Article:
As good as he was, Wahnon also knew he was human, meaning he wasn’t perfect, and he allowed his editorials, columns and stories to be edited by his staff. He would even call upon his readers to ensure he and his publication got things right. “We have the professional staff, the dedication, the motivation,” he wrote in Floor Covering News’ inaugural edition. “However, we don’t pretend to know it all. We need the help of our readers to be certain we are on target, providing the services they require. We would like an open line between you and us. Your input on our performance will guide us, make our efforts more helpful to you. It’s a matter of helping each other; we can be no more effective than you allow us to be, but we will be rendered ineffective by your apathy.” When it came to Wahnon, it was never about the company, the product or the program—albeit these were the things that made up the vast majority of his stories and editorials—rather it was always about the people behind these things that mattered most to him, no matter their position in life. He spoke for the CEO as equally and eloquently as he would about the person who swept the floors. That is why those who would normally be combative of each other—manufacturers, distributors, retailers/contractors, salespeople and installers—all called him their friend, their supporter, their confidant. In what he thought was his retirement editorial in 1985, he wrote, “[I] believe happiness is people. How often has it been said that this is a people industry? [I] know it is. [I] have made so many good friends in this industry and shared so many wonderful times with them…It is difficult to separate [myself] from the people who populate this industry….Through the years, [I] felt [their] every emotion, every joy, every disappointment…[I] have always been part of the floor covering industry and the people who breathe life into it. And it will always be a part of [me].”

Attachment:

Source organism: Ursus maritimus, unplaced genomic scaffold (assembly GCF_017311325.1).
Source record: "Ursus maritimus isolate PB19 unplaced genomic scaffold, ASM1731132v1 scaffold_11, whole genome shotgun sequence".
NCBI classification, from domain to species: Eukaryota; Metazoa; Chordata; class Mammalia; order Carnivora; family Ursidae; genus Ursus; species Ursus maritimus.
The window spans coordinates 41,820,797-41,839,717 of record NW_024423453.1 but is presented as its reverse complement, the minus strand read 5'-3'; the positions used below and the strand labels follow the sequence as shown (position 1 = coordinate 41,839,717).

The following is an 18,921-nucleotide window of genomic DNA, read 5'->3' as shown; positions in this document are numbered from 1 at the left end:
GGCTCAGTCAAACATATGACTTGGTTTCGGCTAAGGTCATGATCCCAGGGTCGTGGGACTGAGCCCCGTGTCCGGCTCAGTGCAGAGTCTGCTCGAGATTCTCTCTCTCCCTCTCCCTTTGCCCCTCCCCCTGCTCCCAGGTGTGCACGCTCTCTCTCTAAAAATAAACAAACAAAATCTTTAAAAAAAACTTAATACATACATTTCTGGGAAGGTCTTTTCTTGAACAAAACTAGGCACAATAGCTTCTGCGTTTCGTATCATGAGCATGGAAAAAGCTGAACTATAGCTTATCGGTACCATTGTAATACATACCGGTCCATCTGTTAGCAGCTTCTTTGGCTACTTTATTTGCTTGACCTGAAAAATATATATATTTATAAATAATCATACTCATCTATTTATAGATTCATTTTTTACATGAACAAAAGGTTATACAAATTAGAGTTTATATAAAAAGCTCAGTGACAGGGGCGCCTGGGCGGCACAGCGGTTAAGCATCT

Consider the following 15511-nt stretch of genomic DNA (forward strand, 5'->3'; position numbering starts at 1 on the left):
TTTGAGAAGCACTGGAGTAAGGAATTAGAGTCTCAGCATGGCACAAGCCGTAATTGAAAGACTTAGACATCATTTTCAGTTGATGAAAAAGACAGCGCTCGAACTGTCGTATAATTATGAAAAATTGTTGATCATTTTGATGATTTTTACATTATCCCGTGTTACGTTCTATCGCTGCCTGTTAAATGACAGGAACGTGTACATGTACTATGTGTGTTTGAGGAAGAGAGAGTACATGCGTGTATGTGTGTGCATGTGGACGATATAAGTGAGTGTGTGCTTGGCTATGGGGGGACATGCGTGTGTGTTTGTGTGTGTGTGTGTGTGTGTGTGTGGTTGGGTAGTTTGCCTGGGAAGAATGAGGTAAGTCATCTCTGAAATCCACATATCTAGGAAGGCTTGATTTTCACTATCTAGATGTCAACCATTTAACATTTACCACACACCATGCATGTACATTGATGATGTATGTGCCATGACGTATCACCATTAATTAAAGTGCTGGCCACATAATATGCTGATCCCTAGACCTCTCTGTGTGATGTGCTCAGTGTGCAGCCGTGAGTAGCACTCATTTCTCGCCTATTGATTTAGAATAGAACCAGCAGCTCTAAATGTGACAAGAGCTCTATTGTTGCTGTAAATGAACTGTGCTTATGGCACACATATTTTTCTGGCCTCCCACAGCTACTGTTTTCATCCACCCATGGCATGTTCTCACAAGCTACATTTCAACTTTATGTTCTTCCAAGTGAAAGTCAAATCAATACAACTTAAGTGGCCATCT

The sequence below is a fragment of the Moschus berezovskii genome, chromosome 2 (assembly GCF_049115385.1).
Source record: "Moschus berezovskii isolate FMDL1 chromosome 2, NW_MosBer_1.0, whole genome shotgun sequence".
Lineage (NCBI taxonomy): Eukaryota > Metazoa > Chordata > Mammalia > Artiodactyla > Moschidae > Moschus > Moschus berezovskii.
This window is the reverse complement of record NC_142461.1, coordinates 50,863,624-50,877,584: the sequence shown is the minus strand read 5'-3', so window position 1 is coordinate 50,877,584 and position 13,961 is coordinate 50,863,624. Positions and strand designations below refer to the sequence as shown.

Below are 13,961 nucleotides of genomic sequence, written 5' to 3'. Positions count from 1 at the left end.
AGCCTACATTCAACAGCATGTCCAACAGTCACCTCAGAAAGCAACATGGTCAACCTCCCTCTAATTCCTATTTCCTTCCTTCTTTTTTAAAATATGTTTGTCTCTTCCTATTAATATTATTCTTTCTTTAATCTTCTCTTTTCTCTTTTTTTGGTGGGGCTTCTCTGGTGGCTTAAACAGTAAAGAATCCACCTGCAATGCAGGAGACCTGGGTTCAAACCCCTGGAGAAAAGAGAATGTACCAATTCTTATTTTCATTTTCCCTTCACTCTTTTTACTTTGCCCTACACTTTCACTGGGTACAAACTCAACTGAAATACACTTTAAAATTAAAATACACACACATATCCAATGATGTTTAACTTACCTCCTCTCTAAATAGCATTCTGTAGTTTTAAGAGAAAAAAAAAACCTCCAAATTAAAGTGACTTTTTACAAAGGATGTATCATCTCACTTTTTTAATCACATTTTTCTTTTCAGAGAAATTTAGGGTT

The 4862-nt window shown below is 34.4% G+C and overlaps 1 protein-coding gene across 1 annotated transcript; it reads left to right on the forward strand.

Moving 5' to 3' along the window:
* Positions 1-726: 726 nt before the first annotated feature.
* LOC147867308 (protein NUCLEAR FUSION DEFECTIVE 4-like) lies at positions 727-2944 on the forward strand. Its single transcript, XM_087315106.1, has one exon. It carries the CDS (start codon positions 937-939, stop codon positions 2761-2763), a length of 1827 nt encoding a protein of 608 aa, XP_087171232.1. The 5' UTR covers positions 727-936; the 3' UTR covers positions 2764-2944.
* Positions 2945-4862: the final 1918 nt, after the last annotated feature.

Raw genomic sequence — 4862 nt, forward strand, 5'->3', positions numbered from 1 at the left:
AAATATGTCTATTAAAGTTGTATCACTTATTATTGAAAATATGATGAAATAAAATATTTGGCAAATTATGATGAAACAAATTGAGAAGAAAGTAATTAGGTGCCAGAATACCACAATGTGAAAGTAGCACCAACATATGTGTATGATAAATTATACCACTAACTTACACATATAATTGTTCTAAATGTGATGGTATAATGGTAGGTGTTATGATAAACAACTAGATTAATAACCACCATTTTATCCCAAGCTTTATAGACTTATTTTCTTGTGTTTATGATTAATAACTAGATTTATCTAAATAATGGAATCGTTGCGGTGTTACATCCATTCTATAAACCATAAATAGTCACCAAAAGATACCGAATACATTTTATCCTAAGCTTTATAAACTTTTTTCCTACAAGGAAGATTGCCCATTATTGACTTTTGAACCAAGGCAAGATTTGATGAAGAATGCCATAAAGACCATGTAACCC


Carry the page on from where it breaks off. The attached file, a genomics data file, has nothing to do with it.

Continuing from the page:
Generosity. Passion. Loyalty. Dedication. While each of these words, along with many others, have been used to describe Wahnon and the reason for his rise to greatness and ability to sustain it for more than 55 years, perhaps it is best left to Wahnon himself.

“Before we launch our new career, we must conclude this one in satisfaction of a persistent desire—to have the last word. Love.”

Wahnon was predeceased by his son Leslie. He is survived by his wife, Rose; two sons, David (Laura) and Shep, and two grandchildren, Daniel and Leah.

In lieu of flowers, the family asks donations be made in his honor to the Floor Covering Industry Foundation, 2211 East Howell Ave., Anaheim, Calif. 92806.

-Matthew Spieler